Reference > Cambridge History > Cavalier and Puritan > Historical and Political Writings > Edmund Bolton
  Lord Herbert of Cherbury Sir Edward Walker  


The Cambridge History of English and American Literature in 18 Volumes (1907–21).
Volume VII. Cavalier and Puritan.

IX. Historical and Political Writings.

§ 3. Edmund Bolton.

Many indications of the growing interest in historical writing in the reign of James I and in the earlier years of that of Charles I must be passed by. Edmund Bolton, who, under the pseudonym of “Philanactophil,” dedicated to Buckingham a translation of Florus’s epitome of Roman history, in order to demonstrate the superiority of histories to “epitomes,” took occasion, from the publication of an epistle by Sir Henry Savile lamenting the existing state of English historical literature, to advocate, in a tract called Hypercritica, the production of a complete Corpus Rerum Anglicarum—“a felicity wanting to our Nation, now when even the name thereof is as it were at an end.” And we know how Milton contemplated on his own account a history of Britain from the origins, of which he only executed a fragment.  9  On the other hand, Thomas May, secretary of the Long Parliament, obeyed its authoritative behest by publishing, in 1647, the history of the great assembly which had begun its labours seven years earlier, together with “a short and necessary view of some precedent years.” May, who was a writer of considerable versatility,  10  had produced, besides a translation in rimed couplets of Lucan’s stirring epic on the second civil war of Rome, two moderately inspiring English poems on the reigns of Edward III and Henry II, in which “Philip and all her beauteous train” and Fair Rosamond do not fail to appear; but his History of the Parliament of England, which began 3 November, 1640, in conformity with the claim advanced, in the title as well as in the motto of the book, that its distinctive quality was veracity, exhibits both straight-forwardness of manner and dignity of tone. A succinct introduction dwells specially on the relations with Rome, with whom James I is described as having “temporised,” but holds the balance fairly between the personal virtues of Charles I and his errors as a ruler. Strafford’s trial and death, we are told, did at last as much harm to the kingdom as had resulted from his action while he was in power. The work, in which some important speeches and documents are inserted verbatim, ends with November, 1643.   8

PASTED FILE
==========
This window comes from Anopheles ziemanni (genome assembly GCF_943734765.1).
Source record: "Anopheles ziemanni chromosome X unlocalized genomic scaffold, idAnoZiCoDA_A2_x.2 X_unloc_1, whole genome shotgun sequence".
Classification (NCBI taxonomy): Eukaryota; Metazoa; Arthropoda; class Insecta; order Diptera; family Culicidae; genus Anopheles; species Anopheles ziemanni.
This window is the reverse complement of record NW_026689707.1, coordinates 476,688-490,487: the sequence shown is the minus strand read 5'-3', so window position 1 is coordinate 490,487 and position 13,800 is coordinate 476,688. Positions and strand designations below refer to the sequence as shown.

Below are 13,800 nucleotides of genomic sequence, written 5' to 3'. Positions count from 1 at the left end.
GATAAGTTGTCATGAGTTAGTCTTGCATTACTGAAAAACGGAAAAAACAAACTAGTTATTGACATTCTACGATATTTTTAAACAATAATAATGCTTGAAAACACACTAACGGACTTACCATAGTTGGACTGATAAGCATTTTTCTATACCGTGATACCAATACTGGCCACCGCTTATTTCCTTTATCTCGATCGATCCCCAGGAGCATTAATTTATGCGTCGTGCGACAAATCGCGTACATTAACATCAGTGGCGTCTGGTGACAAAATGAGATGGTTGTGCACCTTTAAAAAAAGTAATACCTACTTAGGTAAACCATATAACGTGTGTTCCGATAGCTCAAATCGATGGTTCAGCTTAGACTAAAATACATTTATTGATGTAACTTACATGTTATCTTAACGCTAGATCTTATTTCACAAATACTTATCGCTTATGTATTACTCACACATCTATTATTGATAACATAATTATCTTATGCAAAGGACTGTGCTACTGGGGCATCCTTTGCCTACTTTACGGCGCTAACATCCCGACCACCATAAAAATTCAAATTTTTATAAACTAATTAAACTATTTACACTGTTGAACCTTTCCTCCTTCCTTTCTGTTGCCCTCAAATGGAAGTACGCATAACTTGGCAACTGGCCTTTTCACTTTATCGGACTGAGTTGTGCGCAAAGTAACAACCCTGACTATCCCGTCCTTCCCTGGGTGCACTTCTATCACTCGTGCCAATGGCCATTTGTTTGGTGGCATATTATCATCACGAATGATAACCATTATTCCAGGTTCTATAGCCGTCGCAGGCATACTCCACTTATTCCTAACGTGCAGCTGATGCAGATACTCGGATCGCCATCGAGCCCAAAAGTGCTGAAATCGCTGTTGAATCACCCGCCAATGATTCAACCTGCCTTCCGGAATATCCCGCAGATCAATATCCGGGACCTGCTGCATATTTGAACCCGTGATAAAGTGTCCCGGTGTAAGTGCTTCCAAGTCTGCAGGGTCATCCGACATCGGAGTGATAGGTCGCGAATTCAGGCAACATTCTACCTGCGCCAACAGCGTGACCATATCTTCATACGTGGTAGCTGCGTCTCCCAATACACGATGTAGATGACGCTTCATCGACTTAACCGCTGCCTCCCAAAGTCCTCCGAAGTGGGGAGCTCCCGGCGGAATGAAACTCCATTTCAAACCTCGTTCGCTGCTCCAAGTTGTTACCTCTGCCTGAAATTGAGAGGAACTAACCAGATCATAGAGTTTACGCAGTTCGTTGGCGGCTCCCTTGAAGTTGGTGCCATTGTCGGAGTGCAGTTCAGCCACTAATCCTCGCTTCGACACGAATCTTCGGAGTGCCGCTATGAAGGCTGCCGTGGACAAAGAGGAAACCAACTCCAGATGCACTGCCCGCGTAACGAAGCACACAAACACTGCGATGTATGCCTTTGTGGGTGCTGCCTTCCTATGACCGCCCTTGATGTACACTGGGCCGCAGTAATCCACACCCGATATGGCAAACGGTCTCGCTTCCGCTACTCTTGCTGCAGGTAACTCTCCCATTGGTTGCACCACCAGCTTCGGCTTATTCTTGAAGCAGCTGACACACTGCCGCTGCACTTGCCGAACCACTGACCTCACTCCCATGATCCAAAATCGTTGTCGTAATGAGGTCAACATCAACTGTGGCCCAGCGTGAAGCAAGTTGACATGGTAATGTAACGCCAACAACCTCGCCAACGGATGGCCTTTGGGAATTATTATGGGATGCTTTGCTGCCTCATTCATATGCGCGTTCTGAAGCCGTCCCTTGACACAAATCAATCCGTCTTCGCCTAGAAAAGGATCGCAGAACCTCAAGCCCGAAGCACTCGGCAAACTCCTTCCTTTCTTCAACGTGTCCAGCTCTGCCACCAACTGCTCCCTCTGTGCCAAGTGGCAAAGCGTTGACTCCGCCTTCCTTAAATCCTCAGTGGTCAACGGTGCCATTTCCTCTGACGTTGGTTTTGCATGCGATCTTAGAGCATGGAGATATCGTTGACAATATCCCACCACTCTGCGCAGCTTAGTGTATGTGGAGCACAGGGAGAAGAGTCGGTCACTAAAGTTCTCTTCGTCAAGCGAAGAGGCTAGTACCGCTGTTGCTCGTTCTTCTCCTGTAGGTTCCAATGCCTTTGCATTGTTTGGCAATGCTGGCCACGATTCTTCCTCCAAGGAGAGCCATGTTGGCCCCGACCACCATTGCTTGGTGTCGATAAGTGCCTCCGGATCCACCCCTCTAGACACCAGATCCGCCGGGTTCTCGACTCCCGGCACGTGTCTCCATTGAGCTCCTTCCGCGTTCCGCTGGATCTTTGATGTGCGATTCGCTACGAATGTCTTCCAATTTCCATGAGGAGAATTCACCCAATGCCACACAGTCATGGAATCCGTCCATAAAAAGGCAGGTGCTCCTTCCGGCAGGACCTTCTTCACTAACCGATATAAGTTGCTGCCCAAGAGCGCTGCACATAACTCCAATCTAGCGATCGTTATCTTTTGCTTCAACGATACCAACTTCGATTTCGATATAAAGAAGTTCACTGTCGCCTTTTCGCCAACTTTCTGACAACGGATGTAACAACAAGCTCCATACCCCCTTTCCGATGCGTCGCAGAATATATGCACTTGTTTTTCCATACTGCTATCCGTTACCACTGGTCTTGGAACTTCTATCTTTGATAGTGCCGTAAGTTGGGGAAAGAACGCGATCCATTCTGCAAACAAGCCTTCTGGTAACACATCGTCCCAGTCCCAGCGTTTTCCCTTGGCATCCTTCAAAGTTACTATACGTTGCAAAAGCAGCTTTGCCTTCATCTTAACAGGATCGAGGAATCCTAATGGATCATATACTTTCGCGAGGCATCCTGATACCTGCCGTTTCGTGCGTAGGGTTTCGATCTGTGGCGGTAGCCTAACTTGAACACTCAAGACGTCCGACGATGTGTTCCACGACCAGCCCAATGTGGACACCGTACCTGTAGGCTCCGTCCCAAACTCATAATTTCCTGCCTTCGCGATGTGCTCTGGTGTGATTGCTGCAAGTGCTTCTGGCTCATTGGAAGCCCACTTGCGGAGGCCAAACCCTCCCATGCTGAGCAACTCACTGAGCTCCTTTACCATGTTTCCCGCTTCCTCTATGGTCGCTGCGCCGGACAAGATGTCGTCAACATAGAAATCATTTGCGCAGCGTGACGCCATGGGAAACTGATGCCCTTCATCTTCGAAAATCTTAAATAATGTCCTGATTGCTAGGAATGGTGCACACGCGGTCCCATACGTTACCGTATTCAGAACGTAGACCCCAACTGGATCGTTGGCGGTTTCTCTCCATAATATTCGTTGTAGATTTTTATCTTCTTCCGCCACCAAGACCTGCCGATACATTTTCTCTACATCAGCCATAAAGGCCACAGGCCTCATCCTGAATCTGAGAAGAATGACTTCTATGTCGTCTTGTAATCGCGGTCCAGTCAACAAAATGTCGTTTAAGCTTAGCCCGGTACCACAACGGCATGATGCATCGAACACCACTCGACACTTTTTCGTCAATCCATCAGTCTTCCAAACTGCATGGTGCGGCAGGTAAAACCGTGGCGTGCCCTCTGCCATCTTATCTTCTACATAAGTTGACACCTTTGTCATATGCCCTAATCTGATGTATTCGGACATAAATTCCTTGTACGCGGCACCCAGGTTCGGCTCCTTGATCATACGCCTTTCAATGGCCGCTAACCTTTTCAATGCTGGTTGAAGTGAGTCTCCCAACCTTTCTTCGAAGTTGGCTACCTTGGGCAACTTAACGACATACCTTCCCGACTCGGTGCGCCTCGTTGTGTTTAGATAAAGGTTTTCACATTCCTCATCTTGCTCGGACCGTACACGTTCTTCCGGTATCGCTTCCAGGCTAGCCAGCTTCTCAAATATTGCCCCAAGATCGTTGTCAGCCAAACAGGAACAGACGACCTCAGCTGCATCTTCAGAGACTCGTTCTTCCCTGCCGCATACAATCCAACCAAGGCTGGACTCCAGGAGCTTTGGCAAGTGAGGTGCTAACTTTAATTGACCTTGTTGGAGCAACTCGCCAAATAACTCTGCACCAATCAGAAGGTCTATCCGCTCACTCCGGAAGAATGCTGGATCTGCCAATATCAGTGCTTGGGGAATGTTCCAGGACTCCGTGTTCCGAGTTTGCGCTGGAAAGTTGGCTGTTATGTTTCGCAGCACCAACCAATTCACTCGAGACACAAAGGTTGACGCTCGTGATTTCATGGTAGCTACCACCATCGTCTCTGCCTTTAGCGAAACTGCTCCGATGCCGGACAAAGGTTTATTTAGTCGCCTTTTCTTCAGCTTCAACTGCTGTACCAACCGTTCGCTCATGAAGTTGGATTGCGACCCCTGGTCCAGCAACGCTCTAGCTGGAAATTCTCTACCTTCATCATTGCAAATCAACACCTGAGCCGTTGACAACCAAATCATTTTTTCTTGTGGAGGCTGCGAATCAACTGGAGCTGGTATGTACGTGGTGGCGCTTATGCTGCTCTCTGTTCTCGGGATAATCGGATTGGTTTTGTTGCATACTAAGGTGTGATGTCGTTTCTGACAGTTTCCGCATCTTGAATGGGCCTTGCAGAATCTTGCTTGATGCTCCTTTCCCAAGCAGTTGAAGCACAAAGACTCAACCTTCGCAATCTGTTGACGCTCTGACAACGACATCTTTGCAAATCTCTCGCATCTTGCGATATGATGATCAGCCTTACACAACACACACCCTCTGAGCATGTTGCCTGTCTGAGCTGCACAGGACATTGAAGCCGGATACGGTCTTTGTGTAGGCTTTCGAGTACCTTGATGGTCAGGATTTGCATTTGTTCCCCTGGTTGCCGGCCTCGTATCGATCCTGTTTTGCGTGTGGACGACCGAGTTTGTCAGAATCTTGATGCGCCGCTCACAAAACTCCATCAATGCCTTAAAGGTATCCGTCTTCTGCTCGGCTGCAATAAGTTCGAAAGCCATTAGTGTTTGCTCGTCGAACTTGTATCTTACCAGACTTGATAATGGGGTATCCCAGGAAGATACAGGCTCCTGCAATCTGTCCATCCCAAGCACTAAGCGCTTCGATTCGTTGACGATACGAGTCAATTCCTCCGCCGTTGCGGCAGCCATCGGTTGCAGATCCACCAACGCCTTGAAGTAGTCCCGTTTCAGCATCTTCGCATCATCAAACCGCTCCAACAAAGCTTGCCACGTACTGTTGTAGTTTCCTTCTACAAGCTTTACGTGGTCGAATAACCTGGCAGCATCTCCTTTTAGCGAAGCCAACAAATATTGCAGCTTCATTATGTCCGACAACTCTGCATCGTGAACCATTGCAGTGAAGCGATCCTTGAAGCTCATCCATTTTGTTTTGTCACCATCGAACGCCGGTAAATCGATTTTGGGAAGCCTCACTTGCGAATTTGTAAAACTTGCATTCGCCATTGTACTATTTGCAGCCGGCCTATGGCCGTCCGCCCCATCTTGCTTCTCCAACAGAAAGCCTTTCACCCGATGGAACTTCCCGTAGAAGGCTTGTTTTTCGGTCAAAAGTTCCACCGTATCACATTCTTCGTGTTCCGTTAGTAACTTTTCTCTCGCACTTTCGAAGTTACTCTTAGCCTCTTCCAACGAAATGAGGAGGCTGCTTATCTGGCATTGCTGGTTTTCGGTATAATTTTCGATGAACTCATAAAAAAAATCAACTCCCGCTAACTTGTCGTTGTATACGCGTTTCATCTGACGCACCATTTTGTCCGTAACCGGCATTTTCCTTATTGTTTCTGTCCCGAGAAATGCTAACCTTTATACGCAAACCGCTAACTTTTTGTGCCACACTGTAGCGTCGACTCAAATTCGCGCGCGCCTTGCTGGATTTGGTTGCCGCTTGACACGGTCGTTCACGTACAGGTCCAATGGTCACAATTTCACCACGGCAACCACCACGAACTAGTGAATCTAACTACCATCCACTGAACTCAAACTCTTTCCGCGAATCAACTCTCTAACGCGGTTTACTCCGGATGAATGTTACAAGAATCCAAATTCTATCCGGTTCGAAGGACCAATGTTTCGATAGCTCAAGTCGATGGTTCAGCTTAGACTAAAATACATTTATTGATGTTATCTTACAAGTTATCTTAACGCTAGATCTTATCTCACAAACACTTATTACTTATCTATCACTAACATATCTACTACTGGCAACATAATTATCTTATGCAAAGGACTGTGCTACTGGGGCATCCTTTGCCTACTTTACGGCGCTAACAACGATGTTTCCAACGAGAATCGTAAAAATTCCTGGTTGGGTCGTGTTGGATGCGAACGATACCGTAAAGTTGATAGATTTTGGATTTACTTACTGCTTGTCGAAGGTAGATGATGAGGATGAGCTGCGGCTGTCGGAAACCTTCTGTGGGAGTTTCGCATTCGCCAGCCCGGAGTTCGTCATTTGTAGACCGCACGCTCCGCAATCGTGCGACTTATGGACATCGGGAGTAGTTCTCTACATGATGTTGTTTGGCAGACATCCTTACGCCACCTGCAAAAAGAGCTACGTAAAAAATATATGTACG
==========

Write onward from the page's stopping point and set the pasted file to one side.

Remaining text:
Note 9. See, as to Milton’s History of England, and his History of Moscovia, ante, Chap. V. Milton’s Reflections on the Civil War in England, etc., which inveighs against the decay of religion during the civil wars and the period of uncertainty which ensued, is rptd. in Maseres’s Select Tracts, etc., part II. For a review of Milton’s historical work, see Firth, C. H., Milton as a Historian, Publications of the British Academy, 1909 (x). [ back ]
Note 10. See, as to his tragedies and comedies, of which the earliest is dated 1622, ante, Vol. VI, p. 264. He also wrote a Latin play, Julius Caesar, which remained in manuscript. [ back ]

  Lord Herbert of Cherbury Sir Edward Walker  

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